And then came the ninth. Brandon Lyon gave up three doubles, scoring two runs. I was so angry! After all the work they had done to rally and tie it up, he blew it! Bill Mueller singled in the ninth, and Varitek had a chance to tie it up again, but there was only so much he could do, and the thrilling eighth-inning rally had gone for naught. I met my friends outside Fenway after the game, but I wasn't in the mood for socializing. I just wanted to go home and stomp off to bed. At work the next day, we decided it had been one of the most painful losses so far this year.

Saturday, June 14, Fenway Park, Section 39

Red Sox 8, Astros 4

The day after my game, Pedro Martinez returned. He pitched three innings and John Burkett finished up, while the Sox scored seven runs in the second inning and cruised to a 13-1 win. The final game against the Cardinals was even more painful than the one I had been to. Behind 3-0, the Sox scored three in the ninth to send it to extra innings. The bullpen allowed two runs in the top of the tenth, just like the game I had been to, but this time they tied it up again in the bottom of the inning. They let in three more runs in the top of the 13th, then scored two in the bottom of the inning to fall just short. Friday's game went better, when the Sox rebounded from the agony of Thursday night with a 4-3 win over Houston.

I was back for Saturday night's game, in the same fairly bad seat in Section 39 that I had sat in for one of the Value Pack games before. Derek Lowe was on the mound, and his sinker was really working. He gave up solo home runs in the first and third, but I didn't feel very worried about the two-run deficit. It seemed like every game involved a come-from-behind rally of some sort. It wasn't long before Trot Nixon hit a triple to tie the game at 2. Other than a fly ball to center to start the game and a strikeout to open the third, all of Lowe's outs - and he pitched into the eighth - came on ground balls. One of the main heroes of the night was third baseman Freddy Sanchez. Called up from Pawtucket when Shea Hillenbrand had been traded, he was given a chance to start. He went 0-4 at the plate, and was the only Sox batter without a hit, but he wound up the star of the game. A lot of the fans sitting near me had never heard of him, despite the fact that he had been called up the previous year too, and had been a top prospect in the Red Sox organization for years. But everyone knew him by the end of the game. With the game tied 2-2 in the fifth inning, the Astros had runners on second and third with two outs. Sanchez made a great diving stop of a sharply-hit grounder, firing to first to end the inning and save a couple of runs.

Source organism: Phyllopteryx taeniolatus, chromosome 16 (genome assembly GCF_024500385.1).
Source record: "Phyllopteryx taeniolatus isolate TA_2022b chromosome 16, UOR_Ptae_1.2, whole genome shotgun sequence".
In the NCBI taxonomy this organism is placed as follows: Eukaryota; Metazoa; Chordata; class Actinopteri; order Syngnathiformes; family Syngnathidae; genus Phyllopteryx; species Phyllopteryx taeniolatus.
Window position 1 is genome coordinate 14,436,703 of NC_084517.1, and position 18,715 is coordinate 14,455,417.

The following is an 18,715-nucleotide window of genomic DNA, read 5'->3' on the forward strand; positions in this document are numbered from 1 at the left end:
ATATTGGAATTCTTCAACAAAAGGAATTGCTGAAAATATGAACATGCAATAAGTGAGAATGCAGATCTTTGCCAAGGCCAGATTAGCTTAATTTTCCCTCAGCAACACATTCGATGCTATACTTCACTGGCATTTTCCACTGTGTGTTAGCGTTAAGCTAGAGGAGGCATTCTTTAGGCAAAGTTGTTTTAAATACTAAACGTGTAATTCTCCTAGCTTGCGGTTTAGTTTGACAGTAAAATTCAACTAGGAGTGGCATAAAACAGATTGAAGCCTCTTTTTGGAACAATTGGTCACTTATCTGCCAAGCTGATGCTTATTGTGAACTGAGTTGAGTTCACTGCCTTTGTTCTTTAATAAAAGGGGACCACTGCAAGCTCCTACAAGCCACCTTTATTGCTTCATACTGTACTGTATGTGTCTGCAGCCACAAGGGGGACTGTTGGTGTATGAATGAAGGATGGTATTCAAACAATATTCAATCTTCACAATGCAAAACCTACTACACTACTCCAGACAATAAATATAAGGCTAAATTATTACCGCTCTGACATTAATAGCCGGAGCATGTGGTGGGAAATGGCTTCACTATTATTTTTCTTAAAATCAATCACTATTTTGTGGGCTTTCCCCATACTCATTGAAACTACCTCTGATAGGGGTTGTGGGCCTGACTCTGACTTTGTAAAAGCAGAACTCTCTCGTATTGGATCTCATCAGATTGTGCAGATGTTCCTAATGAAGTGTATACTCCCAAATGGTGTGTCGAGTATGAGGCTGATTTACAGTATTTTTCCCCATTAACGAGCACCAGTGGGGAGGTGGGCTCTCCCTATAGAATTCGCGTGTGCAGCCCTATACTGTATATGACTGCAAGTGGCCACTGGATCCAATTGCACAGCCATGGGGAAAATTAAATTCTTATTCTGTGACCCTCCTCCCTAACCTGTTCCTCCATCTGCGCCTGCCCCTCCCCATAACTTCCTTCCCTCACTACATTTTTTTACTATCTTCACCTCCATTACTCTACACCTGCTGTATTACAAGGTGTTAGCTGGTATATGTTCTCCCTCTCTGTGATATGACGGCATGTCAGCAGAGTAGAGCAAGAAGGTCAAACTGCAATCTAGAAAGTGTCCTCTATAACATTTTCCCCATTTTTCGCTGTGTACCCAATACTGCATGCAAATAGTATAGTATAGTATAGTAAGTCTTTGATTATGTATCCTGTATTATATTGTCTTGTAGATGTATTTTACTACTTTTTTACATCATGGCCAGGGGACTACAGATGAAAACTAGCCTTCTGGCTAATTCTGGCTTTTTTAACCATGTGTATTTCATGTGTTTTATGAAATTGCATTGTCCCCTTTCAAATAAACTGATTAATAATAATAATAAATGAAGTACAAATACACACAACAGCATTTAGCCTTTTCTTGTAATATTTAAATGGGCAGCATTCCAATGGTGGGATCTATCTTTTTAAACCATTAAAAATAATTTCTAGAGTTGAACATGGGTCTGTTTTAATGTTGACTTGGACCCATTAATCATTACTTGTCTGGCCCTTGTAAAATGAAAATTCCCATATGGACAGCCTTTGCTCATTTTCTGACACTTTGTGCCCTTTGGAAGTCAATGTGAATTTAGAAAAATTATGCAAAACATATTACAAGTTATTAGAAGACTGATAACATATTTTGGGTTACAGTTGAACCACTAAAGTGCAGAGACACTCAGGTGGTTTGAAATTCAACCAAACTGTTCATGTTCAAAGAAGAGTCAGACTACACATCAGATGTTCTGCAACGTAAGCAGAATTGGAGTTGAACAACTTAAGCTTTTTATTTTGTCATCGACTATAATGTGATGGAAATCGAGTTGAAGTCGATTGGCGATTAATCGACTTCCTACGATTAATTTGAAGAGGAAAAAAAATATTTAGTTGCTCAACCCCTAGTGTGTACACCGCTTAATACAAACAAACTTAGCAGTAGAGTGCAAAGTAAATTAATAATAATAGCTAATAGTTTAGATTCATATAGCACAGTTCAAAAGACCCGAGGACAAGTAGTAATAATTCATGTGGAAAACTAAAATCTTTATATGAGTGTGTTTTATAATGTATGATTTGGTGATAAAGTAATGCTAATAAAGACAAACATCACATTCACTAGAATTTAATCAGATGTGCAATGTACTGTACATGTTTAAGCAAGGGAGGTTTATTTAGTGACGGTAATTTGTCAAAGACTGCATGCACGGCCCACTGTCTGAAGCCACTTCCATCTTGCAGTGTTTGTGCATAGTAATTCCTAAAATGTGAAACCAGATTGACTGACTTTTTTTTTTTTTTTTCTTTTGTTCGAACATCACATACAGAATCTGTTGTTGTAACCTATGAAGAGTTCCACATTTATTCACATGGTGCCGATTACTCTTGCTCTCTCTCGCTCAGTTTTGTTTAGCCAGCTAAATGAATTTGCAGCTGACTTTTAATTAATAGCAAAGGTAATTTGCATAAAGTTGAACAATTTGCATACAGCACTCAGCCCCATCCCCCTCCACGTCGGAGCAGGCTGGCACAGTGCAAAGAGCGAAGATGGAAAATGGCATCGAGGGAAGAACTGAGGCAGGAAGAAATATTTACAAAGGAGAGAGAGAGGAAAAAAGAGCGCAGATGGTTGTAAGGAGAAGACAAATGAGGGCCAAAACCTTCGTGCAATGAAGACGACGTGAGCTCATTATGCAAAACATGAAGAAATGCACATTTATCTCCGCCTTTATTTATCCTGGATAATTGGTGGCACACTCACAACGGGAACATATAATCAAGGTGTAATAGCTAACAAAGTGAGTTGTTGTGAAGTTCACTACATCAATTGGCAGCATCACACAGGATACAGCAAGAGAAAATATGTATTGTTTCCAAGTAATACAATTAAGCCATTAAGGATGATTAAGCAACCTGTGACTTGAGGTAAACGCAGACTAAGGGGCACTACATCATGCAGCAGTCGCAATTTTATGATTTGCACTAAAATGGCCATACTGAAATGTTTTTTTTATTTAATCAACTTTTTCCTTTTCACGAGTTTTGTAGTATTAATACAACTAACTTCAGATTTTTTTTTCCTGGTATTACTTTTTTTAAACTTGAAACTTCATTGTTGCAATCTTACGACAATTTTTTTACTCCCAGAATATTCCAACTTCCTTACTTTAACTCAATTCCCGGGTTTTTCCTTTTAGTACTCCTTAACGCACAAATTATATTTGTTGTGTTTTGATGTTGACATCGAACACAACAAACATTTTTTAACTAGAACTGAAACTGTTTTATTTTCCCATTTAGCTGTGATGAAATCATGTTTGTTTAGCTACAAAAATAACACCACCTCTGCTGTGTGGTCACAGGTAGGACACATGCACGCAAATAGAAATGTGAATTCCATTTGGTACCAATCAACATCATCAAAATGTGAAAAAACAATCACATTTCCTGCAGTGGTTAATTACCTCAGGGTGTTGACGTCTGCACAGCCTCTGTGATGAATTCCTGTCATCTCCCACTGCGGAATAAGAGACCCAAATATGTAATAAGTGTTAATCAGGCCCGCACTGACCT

In the fifth, the Red Sox batted around, taking advantage of a Houston error to score four runs (on a bases-loaded double by Ortiz and an RBI-double by Millar) and break the game open. They added two more the next inning, when Johnny Damon doubled, Todd Walker tripled, and Nomar Garciaparra singled. In the seventh, it was Freddy Sanchez's turn to shine again. All three batters hit ground balls to third. Sanchez had all three assists in the inning, and wound up with ten for the night, one shy of the major league record. When he fielded the third out of the inning, we all stood up and chanted, "Freddy! Freddy!" through the seventh inning stretch. He led off the bottom of the inning, so we gave him another big ovation before sitting back down.

Lowe tired a little in the eighth, giving up two more runs, but Jason Shiell and Alan Embree finished it up without incident.

June 16-18, U.S. Cellular Field, Chicago

The day after "the Freddy Sanchez game," I flew to Chicago on business. I was there to take a class for work, but in a happy coincidence, the Red Sox were also in town! I got to attend three Red Sox games while I was in the Windy City. Pictures and the details of my trip are on the Road Trip to Chicago page.

Wednesday, June 25, Fenway Park, Section 37

Red Sox 11, Tigers 2

The bullpen during batting practice